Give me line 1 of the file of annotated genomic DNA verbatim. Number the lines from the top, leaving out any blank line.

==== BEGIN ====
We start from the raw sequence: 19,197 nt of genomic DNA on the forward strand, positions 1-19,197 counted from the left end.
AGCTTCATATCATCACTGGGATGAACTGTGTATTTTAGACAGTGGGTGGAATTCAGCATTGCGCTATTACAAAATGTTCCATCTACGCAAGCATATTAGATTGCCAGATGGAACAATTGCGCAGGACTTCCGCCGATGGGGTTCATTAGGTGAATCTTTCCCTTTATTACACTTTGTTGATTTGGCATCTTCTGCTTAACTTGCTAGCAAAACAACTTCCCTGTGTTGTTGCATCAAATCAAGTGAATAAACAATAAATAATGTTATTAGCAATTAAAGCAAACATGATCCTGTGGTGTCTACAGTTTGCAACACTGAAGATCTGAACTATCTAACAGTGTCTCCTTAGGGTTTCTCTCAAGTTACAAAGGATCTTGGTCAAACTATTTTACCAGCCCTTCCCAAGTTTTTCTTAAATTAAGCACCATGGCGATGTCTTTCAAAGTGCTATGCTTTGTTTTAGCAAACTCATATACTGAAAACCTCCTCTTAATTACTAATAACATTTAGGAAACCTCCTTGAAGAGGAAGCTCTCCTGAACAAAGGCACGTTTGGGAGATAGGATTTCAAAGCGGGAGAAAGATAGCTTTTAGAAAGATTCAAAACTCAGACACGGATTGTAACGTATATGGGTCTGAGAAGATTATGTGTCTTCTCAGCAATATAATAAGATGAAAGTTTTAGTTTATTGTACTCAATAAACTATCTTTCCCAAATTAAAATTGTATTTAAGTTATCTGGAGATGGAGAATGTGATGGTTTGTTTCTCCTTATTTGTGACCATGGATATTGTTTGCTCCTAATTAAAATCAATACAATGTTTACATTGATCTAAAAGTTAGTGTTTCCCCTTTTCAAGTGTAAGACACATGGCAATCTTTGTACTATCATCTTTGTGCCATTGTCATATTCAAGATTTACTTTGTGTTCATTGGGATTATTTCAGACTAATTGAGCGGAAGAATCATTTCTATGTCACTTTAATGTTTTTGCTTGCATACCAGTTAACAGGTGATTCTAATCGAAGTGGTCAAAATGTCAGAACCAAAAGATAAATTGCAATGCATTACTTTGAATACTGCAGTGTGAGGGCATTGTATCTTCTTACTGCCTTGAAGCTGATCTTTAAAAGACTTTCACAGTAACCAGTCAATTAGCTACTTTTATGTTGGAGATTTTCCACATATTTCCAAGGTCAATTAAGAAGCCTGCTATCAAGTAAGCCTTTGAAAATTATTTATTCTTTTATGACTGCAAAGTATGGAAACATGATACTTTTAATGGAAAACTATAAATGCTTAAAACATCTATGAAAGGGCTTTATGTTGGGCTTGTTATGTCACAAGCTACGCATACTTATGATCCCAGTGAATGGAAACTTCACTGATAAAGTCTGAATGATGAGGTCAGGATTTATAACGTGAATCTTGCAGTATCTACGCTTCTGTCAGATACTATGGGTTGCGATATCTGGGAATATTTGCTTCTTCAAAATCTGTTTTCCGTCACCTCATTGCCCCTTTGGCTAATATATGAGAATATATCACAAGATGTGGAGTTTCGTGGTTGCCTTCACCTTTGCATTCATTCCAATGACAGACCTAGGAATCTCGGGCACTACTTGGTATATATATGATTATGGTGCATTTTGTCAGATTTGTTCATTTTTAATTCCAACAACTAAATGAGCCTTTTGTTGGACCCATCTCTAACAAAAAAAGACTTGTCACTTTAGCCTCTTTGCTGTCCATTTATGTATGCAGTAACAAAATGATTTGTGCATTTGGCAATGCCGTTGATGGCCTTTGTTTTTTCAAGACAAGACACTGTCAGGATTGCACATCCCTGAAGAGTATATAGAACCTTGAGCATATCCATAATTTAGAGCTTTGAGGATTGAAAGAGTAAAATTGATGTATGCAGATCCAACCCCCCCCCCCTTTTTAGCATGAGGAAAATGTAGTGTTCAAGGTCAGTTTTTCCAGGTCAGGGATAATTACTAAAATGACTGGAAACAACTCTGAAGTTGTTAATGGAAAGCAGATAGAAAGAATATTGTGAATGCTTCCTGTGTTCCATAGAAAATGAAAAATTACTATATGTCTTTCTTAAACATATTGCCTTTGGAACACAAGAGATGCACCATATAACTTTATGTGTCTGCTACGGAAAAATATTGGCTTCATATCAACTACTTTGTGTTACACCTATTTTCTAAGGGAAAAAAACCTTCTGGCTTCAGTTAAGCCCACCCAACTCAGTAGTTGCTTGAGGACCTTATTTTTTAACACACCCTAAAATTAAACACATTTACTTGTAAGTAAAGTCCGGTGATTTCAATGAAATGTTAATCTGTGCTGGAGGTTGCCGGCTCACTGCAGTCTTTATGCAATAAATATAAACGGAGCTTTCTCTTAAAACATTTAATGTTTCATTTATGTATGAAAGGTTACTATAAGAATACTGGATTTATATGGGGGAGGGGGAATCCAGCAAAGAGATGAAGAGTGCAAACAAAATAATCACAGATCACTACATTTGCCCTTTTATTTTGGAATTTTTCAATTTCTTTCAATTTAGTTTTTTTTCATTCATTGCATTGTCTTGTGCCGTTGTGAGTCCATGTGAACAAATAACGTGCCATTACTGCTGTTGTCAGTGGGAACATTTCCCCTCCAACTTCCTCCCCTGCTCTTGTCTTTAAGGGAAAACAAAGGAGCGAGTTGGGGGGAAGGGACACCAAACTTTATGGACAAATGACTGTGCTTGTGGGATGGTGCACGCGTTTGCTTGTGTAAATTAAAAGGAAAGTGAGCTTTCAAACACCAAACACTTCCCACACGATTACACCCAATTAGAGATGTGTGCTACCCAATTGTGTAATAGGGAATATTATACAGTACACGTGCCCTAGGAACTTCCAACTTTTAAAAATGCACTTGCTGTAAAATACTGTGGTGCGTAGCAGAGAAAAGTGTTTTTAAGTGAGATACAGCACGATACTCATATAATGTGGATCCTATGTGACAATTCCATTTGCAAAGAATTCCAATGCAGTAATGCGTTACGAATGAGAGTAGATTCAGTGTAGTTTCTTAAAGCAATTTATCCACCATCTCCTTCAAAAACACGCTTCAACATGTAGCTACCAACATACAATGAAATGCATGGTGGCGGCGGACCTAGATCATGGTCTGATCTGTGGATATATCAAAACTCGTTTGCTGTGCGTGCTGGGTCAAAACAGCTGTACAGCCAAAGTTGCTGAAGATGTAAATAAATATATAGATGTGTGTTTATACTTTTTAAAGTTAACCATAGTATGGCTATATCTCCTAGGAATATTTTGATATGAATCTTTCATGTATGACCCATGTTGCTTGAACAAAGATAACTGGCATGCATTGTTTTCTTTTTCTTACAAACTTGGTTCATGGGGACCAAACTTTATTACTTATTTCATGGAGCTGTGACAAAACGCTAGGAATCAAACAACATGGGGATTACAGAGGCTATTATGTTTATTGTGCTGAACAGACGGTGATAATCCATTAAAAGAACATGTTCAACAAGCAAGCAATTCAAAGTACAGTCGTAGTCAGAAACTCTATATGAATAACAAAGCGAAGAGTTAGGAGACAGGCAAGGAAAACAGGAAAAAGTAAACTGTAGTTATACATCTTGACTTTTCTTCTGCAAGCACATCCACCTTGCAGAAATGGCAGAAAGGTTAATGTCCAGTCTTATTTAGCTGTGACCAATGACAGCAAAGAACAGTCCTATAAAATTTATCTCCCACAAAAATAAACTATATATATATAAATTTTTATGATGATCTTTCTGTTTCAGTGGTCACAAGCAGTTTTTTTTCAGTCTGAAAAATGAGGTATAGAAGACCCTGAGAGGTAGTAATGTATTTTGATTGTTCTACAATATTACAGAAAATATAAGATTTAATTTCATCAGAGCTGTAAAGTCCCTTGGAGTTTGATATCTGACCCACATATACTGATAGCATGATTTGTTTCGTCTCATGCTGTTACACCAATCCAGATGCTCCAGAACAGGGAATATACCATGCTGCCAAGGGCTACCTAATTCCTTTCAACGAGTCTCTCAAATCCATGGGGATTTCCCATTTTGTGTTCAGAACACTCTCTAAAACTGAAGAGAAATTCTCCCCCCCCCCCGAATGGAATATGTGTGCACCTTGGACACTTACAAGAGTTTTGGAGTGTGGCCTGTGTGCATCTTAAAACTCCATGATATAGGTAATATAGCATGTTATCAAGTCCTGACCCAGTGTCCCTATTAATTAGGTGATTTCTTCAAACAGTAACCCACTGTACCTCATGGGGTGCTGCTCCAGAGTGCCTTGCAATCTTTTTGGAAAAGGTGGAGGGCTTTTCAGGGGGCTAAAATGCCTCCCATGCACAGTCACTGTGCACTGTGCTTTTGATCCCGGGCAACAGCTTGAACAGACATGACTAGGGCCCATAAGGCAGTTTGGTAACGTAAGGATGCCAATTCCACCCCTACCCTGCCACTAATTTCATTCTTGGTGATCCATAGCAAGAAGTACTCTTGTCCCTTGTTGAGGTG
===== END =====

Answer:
We start from the raw sequence: 19,197 nt of genomic DNA on the forward strand, positions 1-19,197 counted from the left end.